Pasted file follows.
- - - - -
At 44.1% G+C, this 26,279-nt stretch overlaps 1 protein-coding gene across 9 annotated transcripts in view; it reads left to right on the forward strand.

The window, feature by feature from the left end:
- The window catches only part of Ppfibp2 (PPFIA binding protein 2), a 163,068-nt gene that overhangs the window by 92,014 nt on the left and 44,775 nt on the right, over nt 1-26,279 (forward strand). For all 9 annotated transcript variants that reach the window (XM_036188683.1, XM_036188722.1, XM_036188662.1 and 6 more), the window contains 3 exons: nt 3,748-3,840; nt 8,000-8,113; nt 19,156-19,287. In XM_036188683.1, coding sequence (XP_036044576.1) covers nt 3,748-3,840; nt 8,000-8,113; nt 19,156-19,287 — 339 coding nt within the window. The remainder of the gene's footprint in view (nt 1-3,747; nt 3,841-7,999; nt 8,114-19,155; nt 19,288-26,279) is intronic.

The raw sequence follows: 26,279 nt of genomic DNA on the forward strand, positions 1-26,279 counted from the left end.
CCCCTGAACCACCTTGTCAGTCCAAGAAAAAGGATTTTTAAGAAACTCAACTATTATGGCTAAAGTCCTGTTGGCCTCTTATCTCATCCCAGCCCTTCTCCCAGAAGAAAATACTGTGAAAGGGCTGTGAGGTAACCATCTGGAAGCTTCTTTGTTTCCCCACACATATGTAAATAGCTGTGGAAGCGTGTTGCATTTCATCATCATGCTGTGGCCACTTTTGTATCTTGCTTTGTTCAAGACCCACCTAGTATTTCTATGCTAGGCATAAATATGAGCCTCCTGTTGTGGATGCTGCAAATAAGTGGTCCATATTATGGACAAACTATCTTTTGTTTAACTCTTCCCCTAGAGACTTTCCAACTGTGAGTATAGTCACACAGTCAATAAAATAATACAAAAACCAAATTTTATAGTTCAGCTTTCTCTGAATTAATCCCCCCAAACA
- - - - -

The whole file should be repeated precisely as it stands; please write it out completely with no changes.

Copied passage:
At 44.1% G+C, this 26,279-nt stretch overlaps 1 protein-coding gene across 9 annotated transcripts in view; it reads left to right on the forward strand.

The window, feature by feature from the left end:
- The window catches only part of Ppfibp2 (PPFIA binding protein 2), a 163,068-nt gene that overhangs the window by 92,014 nt on the left and 44,775 nt on the right, over nt 1-26,279 (forward strand). For all 9 annotated transcript variants that reach the window (XM_036188683.1, XM_036188722.1, XM_036188662.1 and 6 more), the window contains 3 exons: nt 3,748-3,840; nt 8,000-8,113; nt 19,156-19,287. In XM_036188683.1, coding sequence (XP_036044576.1) covers nt 3,748-3,840; nt 8,000-8,113; nt 19,156-19,287 — 339 coding nt within the window. The remainder of the gene's footprint in view (nt 1-3,747; nt 3,841-7,999; nt 8,114-19,155; nt 19,288-26,279) is intronic.

The raw sequence follows: 26,279 nt of genomic DNA on the forward strand, positions 1-26,279 counted from the left end.
CCCCTGAACCACCTTGTCAGTCCAAGAAAAAGGATTTTTAAGAAACTCAACTATTATGGCTAAAGTCCTGTTGGCCTCTTATCTCATCCCAGCCCTTCTCCCAGAAGAAAATACTGTGAAAGGGCTGTGAGGTAACCATCTGGAAGCTTCTTTGTTTCCCCACACATATGTAAATAGCTGTGGAAGCGTGTTGCATTTCATCATCATGCTGTGGCCACTTTTGTATCTTGCTTTGTTCAAGACCCACCTAGTATTTCTATGCTAGGCATAAATATGAGCCTCCTGTTGTGGATGCTGCAAATAAGTGGTCCATATTATGGACAAACTATCTTTTGTTTAACTCTTCCCCTAGAGACTTTCCAACTGTGAGTATAGTCACACAGTCAATAAAATAATACAAAAACCAAATTTTATAGTTCAGCTTTCTCTGAATTAATCCCCCCAAACA